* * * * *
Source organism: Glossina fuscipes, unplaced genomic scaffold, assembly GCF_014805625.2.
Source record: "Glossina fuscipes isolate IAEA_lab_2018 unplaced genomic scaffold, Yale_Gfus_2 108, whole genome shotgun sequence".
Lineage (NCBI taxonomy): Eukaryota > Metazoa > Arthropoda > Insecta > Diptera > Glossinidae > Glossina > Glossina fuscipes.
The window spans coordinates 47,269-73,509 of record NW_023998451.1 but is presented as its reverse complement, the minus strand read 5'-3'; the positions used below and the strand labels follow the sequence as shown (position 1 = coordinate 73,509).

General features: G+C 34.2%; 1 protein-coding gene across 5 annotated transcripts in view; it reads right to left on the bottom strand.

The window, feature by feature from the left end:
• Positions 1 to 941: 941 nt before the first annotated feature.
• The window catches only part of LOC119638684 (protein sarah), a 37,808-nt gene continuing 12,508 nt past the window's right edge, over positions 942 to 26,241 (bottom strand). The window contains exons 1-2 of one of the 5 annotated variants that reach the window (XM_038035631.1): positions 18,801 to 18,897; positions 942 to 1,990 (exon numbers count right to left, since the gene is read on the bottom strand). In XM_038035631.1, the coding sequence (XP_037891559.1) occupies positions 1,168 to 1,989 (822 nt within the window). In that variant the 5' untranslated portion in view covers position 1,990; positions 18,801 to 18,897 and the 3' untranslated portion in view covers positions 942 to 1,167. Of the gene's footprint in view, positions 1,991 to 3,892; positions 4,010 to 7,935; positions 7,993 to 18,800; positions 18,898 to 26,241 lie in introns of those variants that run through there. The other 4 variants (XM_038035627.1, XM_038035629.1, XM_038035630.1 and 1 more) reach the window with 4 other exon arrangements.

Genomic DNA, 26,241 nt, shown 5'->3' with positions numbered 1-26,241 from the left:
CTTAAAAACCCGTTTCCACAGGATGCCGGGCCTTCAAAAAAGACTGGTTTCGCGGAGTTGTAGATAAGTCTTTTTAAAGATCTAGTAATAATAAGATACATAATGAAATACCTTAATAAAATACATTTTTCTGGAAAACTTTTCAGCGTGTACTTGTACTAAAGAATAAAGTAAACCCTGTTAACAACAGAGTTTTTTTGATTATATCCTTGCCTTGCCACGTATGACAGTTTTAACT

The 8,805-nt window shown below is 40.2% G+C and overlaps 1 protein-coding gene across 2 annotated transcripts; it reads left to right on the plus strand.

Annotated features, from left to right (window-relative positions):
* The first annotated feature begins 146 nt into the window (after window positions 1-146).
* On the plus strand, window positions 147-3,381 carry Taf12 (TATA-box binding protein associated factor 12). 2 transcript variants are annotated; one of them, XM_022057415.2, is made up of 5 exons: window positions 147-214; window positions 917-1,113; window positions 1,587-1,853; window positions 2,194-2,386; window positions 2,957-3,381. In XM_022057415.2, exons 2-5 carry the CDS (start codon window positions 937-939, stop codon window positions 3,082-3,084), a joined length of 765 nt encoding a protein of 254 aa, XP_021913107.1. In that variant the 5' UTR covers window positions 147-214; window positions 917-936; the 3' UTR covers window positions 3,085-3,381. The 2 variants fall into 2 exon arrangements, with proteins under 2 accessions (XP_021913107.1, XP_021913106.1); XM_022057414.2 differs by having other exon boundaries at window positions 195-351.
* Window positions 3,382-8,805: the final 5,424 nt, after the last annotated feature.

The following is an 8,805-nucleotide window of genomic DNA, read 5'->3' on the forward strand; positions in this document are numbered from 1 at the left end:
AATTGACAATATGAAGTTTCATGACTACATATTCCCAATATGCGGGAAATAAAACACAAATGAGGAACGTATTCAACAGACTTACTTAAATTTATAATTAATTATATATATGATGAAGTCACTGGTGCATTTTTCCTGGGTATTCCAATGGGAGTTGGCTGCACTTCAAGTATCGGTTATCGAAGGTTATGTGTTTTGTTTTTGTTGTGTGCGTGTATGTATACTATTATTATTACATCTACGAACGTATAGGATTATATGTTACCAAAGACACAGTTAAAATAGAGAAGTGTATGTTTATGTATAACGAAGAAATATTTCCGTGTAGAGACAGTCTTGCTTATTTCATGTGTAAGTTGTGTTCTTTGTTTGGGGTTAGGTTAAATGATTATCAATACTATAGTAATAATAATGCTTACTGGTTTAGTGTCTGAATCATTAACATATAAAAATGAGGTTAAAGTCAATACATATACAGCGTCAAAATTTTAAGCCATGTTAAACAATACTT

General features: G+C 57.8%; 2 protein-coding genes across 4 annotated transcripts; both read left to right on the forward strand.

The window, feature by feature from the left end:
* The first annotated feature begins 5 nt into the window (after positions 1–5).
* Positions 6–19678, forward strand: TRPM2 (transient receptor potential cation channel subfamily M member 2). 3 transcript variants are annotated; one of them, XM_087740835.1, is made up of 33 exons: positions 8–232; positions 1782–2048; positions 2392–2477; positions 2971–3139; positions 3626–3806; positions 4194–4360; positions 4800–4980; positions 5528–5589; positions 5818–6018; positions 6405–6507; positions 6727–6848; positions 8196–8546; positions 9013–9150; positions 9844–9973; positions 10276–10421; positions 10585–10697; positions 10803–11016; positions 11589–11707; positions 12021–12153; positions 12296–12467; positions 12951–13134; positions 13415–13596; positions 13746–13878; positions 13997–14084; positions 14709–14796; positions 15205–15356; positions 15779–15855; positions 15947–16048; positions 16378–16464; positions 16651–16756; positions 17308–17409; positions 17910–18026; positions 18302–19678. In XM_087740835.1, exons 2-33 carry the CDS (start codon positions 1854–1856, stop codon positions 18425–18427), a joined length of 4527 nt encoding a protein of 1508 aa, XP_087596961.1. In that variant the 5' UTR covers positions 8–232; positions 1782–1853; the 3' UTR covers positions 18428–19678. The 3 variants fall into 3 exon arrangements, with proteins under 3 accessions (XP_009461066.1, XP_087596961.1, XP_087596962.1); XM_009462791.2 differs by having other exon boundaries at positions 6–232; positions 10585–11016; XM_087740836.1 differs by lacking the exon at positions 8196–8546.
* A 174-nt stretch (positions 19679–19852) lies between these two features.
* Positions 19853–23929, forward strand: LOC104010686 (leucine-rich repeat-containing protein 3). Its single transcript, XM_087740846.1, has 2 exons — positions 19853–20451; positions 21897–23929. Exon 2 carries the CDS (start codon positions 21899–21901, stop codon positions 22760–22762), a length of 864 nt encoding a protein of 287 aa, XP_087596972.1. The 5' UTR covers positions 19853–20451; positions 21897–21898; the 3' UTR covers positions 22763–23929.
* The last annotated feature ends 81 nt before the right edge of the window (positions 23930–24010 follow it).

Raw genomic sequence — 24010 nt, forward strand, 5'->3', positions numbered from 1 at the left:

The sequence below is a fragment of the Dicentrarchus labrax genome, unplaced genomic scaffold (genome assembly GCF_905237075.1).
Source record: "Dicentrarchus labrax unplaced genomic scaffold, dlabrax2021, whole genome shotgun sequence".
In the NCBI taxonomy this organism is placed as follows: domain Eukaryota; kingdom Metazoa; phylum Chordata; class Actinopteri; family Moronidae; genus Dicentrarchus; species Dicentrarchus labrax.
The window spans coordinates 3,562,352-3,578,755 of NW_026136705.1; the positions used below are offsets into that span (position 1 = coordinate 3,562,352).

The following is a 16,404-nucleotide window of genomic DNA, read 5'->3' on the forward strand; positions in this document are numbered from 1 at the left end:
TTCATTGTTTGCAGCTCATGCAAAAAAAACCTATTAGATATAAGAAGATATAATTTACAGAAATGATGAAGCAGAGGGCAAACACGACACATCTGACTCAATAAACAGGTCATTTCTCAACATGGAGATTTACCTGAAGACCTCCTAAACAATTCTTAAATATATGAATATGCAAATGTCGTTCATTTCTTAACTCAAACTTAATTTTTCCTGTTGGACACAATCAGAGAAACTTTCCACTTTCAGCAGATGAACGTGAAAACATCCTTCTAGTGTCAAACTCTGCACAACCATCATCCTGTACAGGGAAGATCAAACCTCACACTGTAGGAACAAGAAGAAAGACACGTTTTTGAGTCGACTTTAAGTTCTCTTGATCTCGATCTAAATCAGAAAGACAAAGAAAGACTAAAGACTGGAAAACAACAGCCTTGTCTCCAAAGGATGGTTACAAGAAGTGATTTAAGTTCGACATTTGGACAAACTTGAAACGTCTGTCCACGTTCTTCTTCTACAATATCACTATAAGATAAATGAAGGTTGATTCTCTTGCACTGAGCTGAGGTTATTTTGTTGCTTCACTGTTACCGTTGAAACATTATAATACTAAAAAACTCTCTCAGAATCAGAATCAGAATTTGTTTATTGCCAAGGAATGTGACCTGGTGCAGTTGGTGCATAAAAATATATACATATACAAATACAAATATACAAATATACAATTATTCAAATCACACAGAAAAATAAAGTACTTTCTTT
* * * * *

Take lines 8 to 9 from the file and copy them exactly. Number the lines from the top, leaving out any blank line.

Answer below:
• The window catches only part of LOC119638684 (protein sarah), a 37,808-nt gene continuing 12,508 nt past the window's right edge, over positions 942 to 26,241 (bottom strand). The window contains exons 1-2 of one of the 5 annotated variants that reach the window (XM_038035631.1): positions 18,801 to 18,897; positions 942 to 1,990 (exon numbers count right to left, since the gene is read on the bottom strand). In XM_038035631.1, the coding sequence (XP_037891559.1) occupies positions 1,168 to 1,989 (822 nt within the window). In that variant the 5' untranslated portion in view covers position 1,990; positions 18,801 to 18,897 and the 3' untranslated portion in view covers positions 942 to 1,167. Of the gene's footprint in view, positions 1,991 to 3,892; positions 4,010 to 7,935; positions 7,993 to 18,800; positions 18,898 to 26,241 lie in introns of those variants that run through there. The other 4 variants (XM_038035627.1, XM_038035629.1, XM_038035630.1 and 1 more) reach the window with 4 other exon arrangements.

Genomic DNA, 26,241 nt, shown 5'->3' with positions numbered 1-26,241 from the left: